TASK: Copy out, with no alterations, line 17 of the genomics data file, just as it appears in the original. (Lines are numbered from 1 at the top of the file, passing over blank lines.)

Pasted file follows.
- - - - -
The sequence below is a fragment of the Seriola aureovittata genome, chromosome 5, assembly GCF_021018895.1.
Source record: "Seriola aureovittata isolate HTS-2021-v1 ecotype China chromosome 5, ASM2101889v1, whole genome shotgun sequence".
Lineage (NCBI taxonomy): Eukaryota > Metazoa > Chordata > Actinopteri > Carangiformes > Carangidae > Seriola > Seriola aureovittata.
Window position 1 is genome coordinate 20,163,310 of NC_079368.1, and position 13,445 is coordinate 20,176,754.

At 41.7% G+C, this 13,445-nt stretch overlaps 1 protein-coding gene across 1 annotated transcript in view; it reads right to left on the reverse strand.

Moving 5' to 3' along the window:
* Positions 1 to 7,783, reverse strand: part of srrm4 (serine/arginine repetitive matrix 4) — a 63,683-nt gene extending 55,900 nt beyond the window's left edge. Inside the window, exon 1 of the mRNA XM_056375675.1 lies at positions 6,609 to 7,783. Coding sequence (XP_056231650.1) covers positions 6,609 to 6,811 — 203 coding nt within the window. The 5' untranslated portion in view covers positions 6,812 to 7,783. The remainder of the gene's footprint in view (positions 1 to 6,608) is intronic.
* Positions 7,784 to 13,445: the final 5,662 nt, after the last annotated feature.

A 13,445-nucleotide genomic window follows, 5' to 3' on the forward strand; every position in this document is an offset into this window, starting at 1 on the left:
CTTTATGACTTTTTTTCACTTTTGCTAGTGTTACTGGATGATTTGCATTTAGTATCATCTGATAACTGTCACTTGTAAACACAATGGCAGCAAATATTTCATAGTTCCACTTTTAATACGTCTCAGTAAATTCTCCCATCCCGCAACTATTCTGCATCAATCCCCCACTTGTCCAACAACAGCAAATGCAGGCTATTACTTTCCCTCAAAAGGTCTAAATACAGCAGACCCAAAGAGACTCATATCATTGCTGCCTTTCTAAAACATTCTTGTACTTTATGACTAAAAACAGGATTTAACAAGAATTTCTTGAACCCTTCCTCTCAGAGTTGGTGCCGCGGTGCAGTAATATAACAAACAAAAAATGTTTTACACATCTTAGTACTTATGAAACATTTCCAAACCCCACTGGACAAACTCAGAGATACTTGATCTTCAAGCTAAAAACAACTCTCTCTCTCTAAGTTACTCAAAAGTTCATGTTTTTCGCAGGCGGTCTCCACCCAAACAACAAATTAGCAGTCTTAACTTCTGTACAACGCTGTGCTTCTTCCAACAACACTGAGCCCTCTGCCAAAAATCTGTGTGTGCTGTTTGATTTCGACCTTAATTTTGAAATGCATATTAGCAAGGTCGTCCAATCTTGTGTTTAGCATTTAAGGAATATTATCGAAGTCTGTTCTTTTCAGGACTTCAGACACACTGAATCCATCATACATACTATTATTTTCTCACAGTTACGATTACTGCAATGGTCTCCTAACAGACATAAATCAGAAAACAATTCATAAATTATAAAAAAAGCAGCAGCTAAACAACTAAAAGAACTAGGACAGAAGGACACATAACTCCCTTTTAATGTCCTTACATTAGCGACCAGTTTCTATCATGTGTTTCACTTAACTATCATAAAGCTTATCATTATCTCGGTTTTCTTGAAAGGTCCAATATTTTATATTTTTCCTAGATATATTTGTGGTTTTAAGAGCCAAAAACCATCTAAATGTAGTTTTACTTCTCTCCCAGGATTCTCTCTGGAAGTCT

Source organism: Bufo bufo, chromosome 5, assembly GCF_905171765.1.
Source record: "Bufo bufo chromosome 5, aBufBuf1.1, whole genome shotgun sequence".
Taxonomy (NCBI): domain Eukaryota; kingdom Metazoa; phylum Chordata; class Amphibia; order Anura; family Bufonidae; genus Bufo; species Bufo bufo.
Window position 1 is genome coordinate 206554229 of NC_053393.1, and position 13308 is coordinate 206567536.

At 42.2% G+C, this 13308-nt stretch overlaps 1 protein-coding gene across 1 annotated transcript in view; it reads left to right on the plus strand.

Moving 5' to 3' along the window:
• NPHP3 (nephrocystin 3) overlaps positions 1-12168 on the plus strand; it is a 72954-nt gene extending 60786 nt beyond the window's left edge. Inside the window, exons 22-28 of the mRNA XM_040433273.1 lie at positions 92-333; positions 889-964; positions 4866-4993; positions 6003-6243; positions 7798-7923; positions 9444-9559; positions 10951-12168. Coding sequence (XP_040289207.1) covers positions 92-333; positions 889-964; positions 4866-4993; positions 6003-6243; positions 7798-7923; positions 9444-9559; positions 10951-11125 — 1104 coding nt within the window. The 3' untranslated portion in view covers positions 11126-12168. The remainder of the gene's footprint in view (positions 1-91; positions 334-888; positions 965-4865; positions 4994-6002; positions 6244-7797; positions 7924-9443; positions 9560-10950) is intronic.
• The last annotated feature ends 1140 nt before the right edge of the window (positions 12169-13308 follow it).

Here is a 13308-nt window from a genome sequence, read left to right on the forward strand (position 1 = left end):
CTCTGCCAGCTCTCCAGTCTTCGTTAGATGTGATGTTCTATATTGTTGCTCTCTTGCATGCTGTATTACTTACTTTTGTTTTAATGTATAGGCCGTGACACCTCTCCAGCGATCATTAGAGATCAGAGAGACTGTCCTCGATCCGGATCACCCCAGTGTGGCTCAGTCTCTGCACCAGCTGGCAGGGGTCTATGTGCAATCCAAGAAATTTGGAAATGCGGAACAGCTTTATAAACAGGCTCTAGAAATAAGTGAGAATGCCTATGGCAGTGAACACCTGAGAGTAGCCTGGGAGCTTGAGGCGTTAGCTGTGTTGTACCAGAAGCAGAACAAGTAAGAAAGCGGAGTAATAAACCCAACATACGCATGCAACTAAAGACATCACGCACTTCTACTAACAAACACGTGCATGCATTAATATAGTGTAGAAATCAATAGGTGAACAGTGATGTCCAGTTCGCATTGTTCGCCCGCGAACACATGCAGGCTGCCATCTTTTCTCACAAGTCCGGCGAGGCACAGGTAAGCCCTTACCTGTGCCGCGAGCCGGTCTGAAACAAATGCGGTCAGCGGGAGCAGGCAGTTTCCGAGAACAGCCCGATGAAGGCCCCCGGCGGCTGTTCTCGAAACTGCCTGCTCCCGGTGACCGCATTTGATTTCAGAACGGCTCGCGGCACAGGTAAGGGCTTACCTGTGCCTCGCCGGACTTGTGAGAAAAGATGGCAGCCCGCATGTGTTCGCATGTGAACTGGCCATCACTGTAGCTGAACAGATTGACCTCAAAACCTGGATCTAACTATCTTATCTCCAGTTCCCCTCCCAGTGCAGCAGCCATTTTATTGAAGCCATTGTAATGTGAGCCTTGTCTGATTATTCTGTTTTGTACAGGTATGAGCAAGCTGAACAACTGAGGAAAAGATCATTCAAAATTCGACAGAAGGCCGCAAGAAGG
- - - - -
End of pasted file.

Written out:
• NPHP3 (nephrocystin 3) overlaps positions 1-12168 on the plus strand; it is a 72954-nt gene extending 60786 nt beyond the window's left edge. Inside the window, exons 22-28 of the mRNA XM_040433273.1 lie at positions 92-333; positions 889-964; positions 4866-4993; positions 6003-6243; positions 7798-7923; positions 9444-9559; positions 10951-12168. Coding sequence (XP_040289207.1) covers positions 92-333; positions 889-964; positions 4866-4993; positions 6003-6243; positions 7798-7923; positions 9444-9559; positions 10951-11125 — 1104 coding nt within the window. The 3' untranslated portion in view covers positions 11126-12168. The remainder of the gene's footprint in view (positions 1-91; positions 334-888; positions 965-4865; positions 4994-6002; positions 6244-7797; positions 7924-9443; positions 9560-10950) is intronic.